Any object can change what is inside another object's variables (see figure 08:07). Not only can variables be set as part of the overall movie, but one object can alter another object's variables. This facility allows for advanced interactivity. Suppose that you have a skiing game where you have a skier, the "skier" object. When the skier object collides with a "tree" object, the skier object sets a variable called score in an object called scoreboard.
Set Variable "/scoreboard:score" = 50
One object can be nested inside another object. Just as one symbol can be composed of other symbols in Flash, one object can be composed of other objects. In fact, that's the essence of OOP.
Objects can use hierarchies (see figure 08:08). When one object is inside another, together they're in a hierarchical relationship, just like a folder and subfolder:
Objects address one another through these hierarchies (see figure 08:09). Objects use a URL-type path name to address one another. For example, if one object wanted to tell another object to go to a different frame, you might see Flash action code like this:
Tell Target ("meta_orange")
However, if you wanted to address another object contained within the meta_orange object, you would call it this way:
Tell Target ("meta_orange/orange")
The forward slash tells ActionScript that you are addressing the object orange, which is an object inside the object meta_orange.
You can even address an object that contains the current object by going up a level, like this:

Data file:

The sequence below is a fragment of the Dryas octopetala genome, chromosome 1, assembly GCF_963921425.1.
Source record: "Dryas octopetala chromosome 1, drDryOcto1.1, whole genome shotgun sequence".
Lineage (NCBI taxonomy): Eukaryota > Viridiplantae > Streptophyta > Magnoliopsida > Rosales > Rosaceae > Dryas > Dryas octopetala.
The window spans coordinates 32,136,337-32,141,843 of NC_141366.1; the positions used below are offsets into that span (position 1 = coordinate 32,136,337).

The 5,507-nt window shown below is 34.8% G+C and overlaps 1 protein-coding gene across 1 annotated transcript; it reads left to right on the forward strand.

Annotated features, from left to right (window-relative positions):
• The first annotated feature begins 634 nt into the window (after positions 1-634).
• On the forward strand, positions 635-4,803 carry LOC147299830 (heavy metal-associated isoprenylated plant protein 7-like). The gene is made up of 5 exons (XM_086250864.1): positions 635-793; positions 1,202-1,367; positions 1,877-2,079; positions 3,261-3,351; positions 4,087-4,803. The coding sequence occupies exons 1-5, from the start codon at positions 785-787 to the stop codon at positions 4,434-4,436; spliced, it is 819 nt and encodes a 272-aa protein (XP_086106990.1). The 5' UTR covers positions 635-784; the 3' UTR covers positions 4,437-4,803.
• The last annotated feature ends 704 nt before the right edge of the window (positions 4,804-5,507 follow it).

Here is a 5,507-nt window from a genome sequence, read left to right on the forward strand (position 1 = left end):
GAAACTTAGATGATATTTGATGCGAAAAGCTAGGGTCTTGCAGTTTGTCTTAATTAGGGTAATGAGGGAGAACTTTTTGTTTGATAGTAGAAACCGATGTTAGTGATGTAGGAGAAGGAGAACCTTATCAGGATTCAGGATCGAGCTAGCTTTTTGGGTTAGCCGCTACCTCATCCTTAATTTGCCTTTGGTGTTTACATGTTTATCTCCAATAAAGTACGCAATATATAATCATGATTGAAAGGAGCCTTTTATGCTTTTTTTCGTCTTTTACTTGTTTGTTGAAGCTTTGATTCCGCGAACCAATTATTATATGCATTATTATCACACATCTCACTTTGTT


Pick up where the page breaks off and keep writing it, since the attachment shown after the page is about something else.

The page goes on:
Tell Target ("../orange")
The two dots and forward slash tell ActionScript that you are addressing the object above the sub_orange object. In this case, the object above sub_orange is the orange object.
To address an object on the uppermost level, on the main Timeline, use a leading forward slash:
Tell Target ("/meta_orange")
In this case the meta_orange object is on the top level, and we call the top level using the forward slash (/).
In fact, you can address the main Timeline alone:
Tell Target ("/")
The main Timeline doesn't have a name really so this is the best way to address it.
Just as we use the hierarchy to address a Tell Target command, we can use the hierarchy to address variables and set properties in each other's objects.
Use the following to set an object's property:
Set Property ("meta_orange/orange/ sub_orange", rotation) = "179"
In this case, the sub_orange object would turn 179 degrees (about a half of a turn ) on the screen when you set its rotation property.
Use the following to set a variable in an object (note the colon before the variable name):
Set Variable "meta_orange/orange:myColor" = "green"
Setting the variable to green doesn't change anything on the screen. I simply set the storage container "myColor" to contain the word green.
Later I might use that word in another part of my code:
If (myColor eq "green") Go to and Stop ("green") End If
That's your primer for Flash 4 programming and architecture for now. Let's drop into the ManiFestival movie to see how to use this knowledge in a real-life example.